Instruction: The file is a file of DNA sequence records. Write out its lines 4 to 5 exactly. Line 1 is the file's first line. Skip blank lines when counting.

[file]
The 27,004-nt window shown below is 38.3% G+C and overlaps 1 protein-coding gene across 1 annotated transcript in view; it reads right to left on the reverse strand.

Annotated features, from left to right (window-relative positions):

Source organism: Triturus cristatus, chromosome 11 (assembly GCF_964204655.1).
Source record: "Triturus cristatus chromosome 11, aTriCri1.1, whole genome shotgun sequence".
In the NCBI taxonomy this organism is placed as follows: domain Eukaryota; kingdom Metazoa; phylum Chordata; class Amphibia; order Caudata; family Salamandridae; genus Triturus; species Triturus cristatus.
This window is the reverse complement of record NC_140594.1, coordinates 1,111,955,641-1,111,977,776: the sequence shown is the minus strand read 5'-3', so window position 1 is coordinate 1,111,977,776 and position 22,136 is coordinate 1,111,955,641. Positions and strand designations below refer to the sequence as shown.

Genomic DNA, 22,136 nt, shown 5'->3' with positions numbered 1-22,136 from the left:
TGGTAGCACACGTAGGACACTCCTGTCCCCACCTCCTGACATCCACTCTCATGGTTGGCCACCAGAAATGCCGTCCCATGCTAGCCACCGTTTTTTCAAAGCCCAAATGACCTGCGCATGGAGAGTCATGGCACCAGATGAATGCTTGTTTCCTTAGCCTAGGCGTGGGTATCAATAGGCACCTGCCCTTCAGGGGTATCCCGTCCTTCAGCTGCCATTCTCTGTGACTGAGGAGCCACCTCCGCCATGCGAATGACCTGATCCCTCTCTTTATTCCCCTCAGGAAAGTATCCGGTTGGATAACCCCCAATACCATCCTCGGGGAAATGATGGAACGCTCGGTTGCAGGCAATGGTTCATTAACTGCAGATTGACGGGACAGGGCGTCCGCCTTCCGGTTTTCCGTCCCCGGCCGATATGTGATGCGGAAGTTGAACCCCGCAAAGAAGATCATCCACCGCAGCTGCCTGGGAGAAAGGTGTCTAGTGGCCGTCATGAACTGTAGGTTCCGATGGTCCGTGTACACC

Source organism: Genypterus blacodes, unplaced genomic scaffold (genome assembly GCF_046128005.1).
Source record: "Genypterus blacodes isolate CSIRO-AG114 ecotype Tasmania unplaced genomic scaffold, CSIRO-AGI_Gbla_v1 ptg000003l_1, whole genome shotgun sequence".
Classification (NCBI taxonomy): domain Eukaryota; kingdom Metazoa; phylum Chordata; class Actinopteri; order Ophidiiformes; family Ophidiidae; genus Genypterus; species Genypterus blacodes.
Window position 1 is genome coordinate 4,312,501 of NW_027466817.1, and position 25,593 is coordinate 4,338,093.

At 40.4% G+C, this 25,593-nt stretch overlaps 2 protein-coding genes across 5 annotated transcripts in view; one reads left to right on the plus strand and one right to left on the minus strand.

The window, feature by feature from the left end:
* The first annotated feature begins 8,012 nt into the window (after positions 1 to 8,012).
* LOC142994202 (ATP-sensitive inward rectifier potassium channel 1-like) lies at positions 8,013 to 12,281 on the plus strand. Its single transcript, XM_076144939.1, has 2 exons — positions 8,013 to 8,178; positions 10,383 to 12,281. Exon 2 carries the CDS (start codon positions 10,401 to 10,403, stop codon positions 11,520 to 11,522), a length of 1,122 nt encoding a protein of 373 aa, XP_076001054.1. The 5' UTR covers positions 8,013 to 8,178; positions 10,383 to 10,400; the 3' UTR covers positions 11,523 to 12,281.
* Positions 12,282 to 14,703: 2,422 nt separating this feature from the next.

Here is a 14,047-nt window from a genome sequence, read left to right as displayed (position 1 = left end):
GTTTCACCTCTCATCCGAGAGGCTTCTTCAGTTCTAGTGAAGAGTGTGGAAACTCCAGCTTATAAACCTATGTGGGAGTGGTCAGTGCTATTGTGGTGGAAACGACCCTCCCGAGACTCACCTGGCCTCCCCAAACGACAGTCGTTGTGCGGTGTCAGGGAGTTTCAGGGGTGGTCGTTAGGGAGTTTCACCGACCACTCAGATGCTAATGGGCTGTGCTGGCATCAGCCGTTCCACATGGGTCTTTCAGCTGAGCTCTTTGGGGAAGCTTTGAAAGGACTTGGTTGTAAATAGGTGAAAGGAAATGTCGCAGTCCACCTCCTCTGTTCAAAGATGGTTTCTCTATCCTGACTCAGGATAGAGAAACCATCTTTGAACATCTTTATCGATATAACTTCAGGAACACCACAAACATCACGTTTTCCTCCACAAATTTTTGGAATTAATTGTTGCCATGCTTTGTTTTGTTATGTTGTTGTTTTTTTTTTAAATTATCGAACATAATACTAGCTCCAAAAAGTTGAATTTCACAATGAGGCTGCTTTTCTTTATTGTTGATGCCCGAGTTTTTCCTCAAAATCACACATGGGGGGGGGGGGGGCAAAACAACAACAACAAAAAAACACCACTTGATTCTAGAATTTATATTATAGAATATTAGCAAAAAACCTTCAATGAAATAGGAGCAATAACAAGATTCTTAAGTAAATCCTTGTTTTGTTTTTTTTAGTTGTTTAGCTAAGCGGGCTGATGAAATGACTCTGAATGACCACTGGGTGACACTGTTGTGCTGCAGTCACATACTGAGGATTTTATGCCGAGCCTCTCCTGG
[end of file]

Source record: "Triturus cristatus chromosome 11, aTriCri1.1, whole genome shotgun sequence".
In the NCBI taxonomy this organism is placed as follows: domain Eukaryota; kingdom Metazoa; phylum Chordata; class Amphibia; order Caudata; family Salamandridae; genus Triturus; species Triturus cristatus.